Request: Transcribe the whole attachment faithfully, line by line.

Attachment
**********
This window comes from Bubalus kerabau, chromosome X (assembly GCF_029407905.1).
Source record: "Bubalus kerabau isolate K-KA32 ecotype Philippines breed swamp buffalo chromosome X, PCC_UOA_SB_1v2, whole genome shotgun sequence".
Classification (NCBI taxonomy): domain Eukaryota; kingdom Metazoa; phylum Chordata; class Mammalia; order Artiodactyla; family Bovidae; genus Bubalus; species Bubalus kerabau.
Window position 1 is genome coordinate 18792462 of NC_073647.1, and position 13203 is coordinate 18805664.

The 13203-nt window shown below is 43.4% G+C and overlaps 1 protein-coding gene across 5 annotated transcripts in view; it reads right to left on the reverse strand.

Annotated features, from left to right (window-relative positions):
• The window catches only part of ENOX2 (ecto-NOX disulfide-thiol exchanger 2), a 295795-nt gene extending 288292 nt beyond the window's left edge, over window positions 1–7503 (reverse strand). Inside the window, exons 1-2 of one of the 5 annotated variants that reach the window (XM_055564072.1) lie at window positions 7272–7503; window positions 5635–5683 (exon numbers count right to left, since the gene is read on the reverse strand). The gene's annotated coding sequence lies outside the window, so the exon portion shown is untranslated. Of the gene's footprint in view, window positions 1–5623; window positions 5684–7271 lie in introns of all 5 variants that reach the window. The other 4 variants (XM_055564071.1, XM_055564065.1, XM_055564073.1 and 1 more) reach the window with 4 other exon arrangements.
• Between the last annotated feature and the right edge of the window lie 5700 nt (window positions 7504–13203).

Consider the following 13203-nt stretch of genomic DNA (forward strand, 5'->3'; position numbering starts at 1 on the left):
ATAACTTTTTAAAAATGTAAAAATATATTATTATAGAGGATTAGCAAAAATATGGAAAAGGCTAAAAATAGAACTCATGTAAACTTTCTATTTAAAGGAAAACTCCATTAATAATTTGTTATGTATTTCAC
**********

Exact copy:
This window comes from Bubalus kerabau, chromosome X (assembly GCF_029407905.1).
Source record: "Bubalus kerabau isolate K-KA32 ecotype Philippines breed swamp buffalo chromosome X, PCC_UOA_SB_1v2, whole genome shotgun sequence".
Classification (NCBI taxonomy): domain Eukaryota; kingdom Metazoa; phylum Chordata; class Mammalia; order Artiodactyla; family Bovidae; genus Bubalus; species Bubalus kerabau.
Window position 1 is genome coordinate 18792462 of NC_073647.1, and position 13203 is coordinate 18805664.

The 13203-nt window shown below is 43.4% G+C and overlaps 1 protein-coding gene across 5 annotated transcripts in view; it reads right to left on the reverse strand.

Annotated features, from left to right (window-relative positions):
• The window catches only part of ENOX2 (ecto-NOX disulfide-thiol exchanger 2), a 295795-nt gene extending 288292 nt beyond the window's left edge, over window positions 1–7503 (reverse strand). Inside the window, exons 1-2 of one of the 5 annotated variants that reach the window (XM_055564072.1) lie at window positions 7272–7503; window positions 5635–5683 (exon numbers count right to left, since the gene is read on the reverse strand). The gene's annotated coding sequence lies outside the window, so the exon portion shown is untranslated. Of the gene's footprint in view, window positions 1–5623; window positions 5684–7271 lie in introns of all 5 variants that reach the window. The other 4 variants (XM_055564071.1, XM_055564065.1, XM_055564073.1 and 1 more) reach the window with 4 other exon arrangements.
• Between the last annotated feature and the right edge of the window lie 5700 nt (window positions 7504–13203).

Consider the following 13203-nt stretch of genomic DNA (forward strand, 5'->3'; position numbering starts at 1 on the left):
ATAACTTTTTAAAAATGTAAAAATATATTATTATAGAGGATTAGCAAAAATATGGAAAAGGCTAAAAATAGAACTCATGTAAACTTTCTATTTAAAGGAAAACTCCATTAATAATTTGTTATGTATTTCAC